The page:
Similar to the presentation of Five Recent Acquisitions, a younger group of artists will create interventions within the galleries that highlight, reflect, and disrupt the collection show. The intervention artworks will speak to themes both present and absent from the exhibition, such as NASA's lunar landing, the legacy of iconic post-war artists like Joseph Beuys and Robert Morris, the rise of collaborative artistic practices, and the cultural and political affects of the Civil Rights movement. The artists acting as commentators are Base, The Bruce High Quality Foundation, Mathew Day Jackson and David Tompkins, Stephanie Syjuco, and Hank Willis Thomas.
Artists include: Vito Acconci; Robert Adams; Ryoji Akiyama; Carl Andre; Keith Arnatt; Richard Artschwager; Richard Avedon; Lewis Baltz; Robert Barry; Larry Bell; Mel Bochner; Marcel Broodthaers; Scott Burton; James Lee Byars; John Cage; Vija Celmins; Ron Davis; Walter De Maria; Agnes Denes; Jan Dibbets; Fluxus; Helen Frankenthaler; Lee Friedlander; Gego; Guerrilla Art Action Group; Philip Guston; R. L. Haeberle, Art Workers Coalition and Peter Brandt; Richard Hamilton; Strike Poster Workshop, Harvard University Graduate School of Design; Douglas Huebler, Robert Irwin; Jasper Johns; Ray Johnson; Donald Judd; Stephen Kaltenbach; Craig Kauffman; Joseph Kosuth; Standish Lawder; Sol LeWitt; Lee Lozano; George Maciunas; John McCracken; Lutz Mommartz; NASA; Bruce Nauman; Claes Oldenburg; Dennis Oppenheim; Nam June Paik; Richard Pettibone; Adrian Piper; Arnulf Rainer; Ely Raman; Robert Rauschenberg; Gerhard Richter; Martha Rosler; Dieter Roth; Edward Rusha; Rudolf Schwarzkogler; Seth Seigelaub; Richard Serra; Joel Shapiro; Robert Smithson and Nancy Holt; Michael Snow; Andy Warhol, Claes Oldenburg, David Novros, Forrest Myers, Robert Rauschenberg, and John Chamberlain; Lawrence Weiner; John Wesley; Christopher Wilmarth; and Garry Winogrand.
Organized by Neville Wakefield, P.S.1 Senior Curatorial Advisor; Michelle Elligott, MoMA Archivist; and Eva Respini, MoMA Associate Curator of Photography.
The exhibition is supported by MoMA's Wallis Annenberg Fund for Innovation in Contemporary Art through the Annenberg Foundation, The Contemporary Arts Council of The Museum of Modern Art, and Sally and Wynn Kramarsky.
P.S.1 Contemporary Art Center is proud to present Between Spaces, a group exhibition organized by P.S.1's junior curatorial staff. The exhibition brings together eleven emerging and established artists who remove familiar objects from their traditional functions, creating work that suggests new contexts and possibilities. On view in the First Floor Main Gallery from October 25, 2009, through April 5, 2010.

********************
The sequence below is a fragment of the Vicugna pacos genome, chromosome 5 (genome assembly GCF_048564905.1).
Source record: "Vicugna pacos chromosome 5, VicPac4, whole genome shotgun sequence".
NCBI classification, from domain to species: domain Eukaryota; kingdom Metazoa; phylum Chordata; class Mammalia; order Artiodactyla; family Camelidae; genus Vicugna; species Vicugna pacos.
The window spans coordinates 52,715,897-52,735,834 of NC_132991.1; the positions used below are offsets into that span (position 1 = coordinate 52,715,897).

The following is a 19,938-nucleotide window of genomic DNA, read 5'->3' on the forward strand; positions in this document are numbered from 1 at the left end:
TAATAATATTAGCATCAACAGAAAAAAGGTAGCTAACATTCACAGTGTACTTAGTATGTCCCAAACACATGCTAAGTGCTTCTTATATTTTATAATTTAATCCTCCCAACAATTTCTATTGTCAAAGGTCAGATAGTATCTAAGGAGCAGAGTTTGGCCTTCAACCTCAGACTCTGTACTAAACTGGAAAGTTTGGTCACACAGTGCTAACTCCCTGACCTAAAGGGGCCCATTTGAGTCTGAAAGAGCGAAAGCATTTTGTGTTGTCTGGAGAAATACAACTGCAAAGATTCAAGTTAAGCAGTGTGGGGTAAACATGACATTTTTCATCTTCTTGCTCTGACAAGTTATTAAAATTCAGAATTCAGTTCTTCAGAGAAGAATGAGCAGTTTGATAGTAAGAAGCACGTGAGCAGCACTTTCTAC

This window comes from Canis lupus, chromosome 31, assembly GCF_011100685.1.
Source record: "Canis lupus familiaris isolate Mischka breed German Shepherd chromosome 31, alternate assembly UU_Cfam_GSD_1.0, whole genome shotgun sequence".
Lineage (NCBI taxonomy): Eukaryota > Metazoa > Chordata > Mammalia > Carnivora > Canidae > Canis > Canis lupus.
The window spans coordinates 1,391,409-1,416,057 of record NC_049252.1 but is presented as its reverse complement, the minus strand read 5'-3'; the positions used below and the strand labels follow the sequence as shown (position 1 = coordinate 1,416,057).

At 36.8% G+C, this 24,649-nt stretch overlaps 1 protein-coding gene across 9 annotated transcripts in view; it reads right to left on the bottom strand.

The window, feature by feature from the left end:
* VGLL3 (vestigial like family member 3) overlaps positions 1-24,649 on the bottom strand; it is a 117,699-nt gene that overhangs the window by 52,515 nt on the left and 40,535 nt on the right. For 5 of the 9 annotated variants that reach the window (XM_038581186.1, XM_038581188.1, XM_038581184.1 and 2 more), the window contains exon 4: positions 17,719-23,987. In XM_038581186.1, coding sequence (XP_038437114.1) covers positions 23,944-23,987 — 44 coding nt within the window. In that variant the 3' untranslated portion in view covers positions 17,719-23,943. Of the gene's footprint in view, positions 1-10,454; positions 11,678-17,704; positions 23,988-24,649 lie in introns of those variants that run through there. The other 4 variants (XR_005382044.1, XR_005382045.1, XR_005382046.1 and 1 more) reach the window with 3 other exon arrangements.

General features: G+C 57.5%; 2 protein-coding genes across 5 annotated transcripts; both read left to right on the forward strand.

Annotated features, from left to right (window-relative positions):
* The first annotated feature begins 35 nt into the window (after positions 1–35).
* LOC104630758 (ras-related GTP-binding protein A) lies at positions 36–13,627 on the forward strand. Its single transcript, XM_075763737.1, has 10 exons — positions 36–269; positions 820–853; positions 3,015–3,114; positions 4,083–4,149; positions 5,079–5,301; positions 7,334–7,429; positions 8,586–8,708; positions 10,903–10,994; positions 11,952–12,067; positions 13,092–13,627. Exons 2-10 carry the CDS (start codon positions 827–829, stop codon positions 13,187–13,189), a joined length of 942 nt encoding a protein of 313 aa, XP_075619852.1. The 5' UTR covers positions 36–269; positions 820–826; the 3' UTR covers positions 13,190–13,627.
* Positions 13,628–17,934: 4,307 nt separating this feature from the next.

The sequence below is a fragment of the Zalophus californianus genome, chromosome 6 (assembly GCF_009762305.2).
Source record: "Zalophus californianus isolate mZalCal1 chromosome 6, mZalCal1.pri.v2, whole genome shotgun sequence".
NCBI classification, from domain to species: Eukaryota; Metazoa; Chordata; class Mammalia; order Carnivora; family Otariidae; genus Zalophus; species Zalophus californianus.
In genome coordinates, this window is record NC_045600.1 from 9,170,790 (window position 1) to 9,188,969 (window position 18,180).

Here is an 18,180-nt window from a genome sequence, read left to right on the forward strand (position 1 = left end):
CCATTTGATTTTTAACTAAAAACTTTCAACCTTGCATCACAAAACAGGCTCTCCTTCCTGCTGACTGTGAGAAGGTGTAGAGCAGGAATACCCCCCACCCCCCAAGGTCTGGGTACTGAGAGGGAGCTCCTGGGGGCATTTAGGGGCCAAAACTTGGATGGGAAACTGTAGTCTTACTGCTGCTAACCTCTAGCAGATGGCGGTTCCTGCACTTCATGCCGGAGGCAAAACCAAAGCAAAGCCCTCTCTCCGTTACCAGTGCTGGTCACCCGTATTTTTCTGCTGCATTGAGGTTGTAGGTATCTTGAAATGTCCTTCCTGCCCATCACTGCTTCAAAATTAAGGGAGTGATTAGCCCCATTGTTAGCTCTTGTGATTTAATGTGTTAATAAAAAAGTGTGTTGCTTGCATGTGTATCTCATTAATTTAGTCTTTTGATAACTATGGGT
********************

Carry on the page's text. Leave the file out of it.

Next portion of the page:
Adopting the role of alchemist, the artists in Between Spaces reform and shift the aesthetic and cultural connotations of their materials. Notions of presence and absence are highlighted, evoking the space in between.
In recasting the functionality of standard materials, including light, the works in Between Spaces challenge the viewer's perception of domestic material conventions. In his series Blinds, Martin Soto Climent explores the physical limits of Venetian blinds as he twists and transforms them into a draped installation that cascades from the wall. Artist Alex Da Corte uses homemade multicolored soda as the sole medium in his large site-specific floor installation. The soda is poured into molds and then hardens into an abstract composition of juxtaposed primary shapes.
Artists: David Altmejd, Alex Da Corte, Robert de Saint Phalle, Cheryl Donegan, Zak Kitnick, Sam Moyer, Heather Rowe, Melanie Schiff, Martin Soto Climent, Marc Swanson, and Penelope Umbrico
Organized by Tim Goossens and Kate McNamara, P.S.1 Curatorial Assistants.
The exhibition is supported by The Student Body of P.S.1 Contemporary Art Center.
Image: Marc Swanson, Untitled (Window Box), 2008-2009, Wood, glass, paper, shellac, 81 1/2 x 32 x 11 inches
Courtesy the artist and Richard Gray Gallery, NY
April Hunt tel 718.786.3139 e-mail firstname.lastname@example.org
Opening Day Celebration: Sunday, October 25, 2009, 12-6PM
P.S.1 Contemporary Art Center
22-25 Jackson Avenue at 46th Avenue in Long Island City, Queens, New York
Hours: 12p.m. to 6p.m., Thursday through Monday.
Admission is a $5.00 suggested donation; $2.00 for students and senior citizens; free for MoMA members and MoMA admission ticket holders. The MoMA ticket must be presented at P.S.1 within thirty days of date on ticket and is not valid during Warm Up or other P.S.1 events or benefits.